“Dave was the one who was being very nice,” Mr. Pinfield said. “Martin was out of it.” (He added that he still gives the band grief about this interview.)

In 1995, Mr. Pinfield said, “I get the call and they say to me, you’ve got three weeks to do this and if it works out, great. If not, you’re just going to do the next three weeks. Three weeks turned into years.”

Pop Candy at USA Today also covered the story and gave us props:

According to an announcement from MTV, the beloved showcase of alternative and underground music is being resurrected on the online MTV Hive and later this year on MTV2 as the revamped 120 Seconds. Network vet Matt Pinfield will host.

“I am elated and proud to be part of bringing back one of the most influential and longest running music shows in the network’s history,” Pinfield said in a statement.

“Everywhere I go, people from all over the world talk about how much 120 Minutes shaped their musical tastes and how much they missed it. The show helped expose, and ultimately, break new artists.”

Google News listed dozens of other articles at press time, from influential outlets such as the A.V. Club, New York Magazine, and NPR. There was somewhat of a press blitz for the story. The return of 120 Minutes quickly became big news, not just to the music video nostalgists, but to the mainstream audience.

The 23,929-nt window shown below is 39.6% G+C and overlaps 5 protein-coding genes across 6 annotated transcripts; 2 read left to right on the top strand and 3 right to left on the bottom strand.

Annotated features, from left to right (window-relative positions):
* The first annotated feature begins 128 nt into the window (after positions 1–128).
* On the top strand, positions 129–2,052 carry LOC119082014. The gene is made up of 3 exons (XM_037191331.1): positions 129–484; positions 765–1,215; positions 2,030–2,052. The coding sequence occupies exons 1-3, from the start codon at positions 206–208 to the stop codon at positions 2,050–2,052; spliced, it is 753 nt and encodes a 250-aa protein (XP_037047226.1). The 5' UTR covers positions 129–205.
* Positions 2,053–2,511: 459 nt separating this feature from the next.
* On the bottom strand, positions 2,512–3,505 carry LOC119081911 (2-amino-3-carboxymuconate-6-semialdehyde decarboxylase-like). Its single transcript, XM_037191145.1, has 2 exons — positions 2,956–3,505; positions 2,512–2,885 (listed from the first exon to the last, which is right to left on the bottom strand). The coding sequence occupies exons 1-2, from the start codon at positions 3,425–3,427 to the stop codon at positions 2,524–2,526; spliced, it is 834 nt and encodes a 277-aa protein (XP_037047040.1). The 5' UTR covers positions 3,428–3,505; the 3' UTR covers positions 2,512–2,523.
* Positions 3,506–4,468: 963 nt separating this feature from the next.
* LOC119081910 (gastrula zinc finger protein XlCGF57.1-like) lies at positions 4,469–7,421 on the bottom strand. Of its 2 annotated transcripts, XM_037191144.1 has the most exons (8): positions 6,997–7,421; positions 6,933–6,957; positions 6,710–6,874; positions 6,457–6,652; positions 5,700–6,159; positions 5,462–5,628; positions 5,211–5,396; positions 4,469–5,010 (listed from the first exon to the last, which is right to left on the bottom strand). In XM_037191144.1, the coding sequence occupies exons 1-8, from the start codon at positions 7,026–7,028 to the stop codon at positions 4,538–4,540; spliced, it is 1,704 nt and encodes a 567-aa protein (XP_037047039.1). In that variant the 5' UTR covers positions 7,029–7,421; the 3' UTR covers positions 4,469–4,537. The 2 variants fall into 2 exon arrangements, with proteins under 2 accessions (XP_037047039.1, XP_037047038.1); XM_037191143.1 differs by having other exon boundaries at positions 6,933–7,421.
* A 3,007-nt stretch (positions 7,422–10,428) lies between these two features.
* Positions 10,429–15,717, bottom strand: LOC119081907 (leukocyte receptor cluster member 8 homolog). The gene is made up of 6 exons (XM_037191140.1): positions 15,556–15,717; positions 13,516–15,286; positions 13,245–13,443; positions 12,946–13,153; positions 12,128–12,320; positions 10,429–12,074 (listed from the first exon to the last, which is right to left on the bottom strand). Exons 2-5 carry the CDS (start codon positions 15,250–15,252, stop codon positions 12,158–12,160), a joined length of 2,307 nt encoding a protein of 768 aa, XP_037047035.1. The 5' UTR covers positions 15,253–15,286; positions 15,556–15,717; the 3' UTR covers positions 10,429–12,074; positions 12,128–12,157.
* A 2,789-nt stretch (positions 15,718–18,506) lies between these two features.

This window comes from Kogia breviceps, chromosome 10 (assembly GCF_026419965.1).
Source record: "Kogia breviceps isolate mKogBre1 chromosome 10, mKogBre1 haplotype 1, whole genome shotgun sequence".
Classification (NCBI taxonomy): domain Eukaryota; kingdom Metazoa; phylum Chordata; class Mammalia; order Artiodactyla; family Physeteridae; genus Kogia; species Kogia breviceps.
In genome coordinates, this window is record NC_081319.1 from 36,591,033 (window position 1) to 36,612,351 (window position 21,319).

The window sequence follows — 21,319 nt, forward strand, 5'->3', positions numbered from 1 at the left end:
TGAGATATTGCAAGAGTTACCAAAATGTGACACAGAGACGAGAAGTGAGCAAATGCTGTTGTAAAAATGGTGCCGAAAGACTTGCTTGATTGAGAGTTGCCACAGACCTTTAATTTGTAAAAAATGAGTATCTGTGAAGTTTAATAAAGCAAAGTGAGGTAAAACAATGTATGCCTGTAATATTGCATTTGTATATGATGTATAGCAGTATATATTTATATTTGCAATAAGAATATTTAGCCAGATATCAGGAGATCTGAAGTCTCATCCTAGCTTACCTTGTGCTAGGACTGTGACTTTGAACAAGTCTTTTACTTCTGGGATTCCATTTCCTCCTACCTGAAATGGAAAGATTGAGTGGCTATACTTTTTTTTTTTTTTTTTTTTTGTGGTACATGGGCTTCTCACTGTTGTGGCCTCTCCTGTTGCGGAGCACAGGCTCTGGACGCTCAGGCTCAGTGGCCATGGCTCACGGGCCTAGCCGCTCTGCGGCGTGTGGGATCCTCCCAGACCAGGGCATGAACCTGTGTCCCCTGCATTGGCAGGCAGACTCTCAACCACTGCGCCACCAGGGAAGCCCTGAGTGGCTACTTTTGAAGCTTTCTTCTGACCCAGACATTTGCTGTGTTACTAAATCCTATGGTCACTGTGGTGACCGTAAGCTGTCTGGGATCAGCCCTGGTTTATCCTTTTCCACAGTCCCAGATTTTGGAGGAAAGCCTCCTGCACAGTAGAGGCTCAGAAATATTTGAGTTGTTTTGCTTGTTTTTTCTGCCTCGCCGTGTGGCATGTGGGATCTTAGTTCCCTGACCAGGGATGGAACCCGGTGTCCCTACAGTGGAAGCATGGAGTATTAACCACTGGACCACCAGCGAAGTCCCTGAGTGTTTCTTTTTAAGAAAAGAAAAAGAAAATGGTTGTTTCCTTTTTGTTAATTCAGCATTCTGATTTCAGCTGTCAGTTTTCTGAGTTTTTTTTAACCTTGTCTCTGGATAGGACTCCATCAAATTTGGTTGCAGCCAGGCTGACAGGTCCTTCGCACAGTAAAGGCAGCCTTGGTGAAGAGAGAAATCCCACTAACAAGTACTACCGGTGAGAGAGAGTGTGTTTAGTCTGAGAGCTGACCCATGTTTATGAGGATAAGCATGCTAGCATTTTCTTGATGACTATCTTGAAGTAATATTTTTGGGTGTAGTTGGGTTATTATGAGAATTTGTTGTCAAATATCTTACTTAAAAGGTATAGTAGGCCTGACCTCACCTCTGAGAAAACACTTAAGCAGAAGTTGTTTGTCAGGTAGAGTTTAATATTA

What’s next

You’re at the home of The 120 Minutes Archive, so it goes without saying that we’re very cautiously looking forward to the grand return of 120 Minutes, as well as its new Internet-friendly counterpart, 120 Seconds. Time will tell if the new program lives up to the legacy of the series that brought this site into the world, but for everyone’s sake, we hope it does. There’s always room for a worthy curator.

Looking ahead, we’ll keep a close eye on these new projects, both the TV and web series, and report back with our thoughts once everything has settled in and we can formulate some authoritative thoughts for you. Until then, it’s your turn. Tell us what you think about the new project and the what you’d want to see from it.

What do you think? Let us know. Follow us @tylercco on Twitter and make use of that “Tweet” button below to share your thoughts.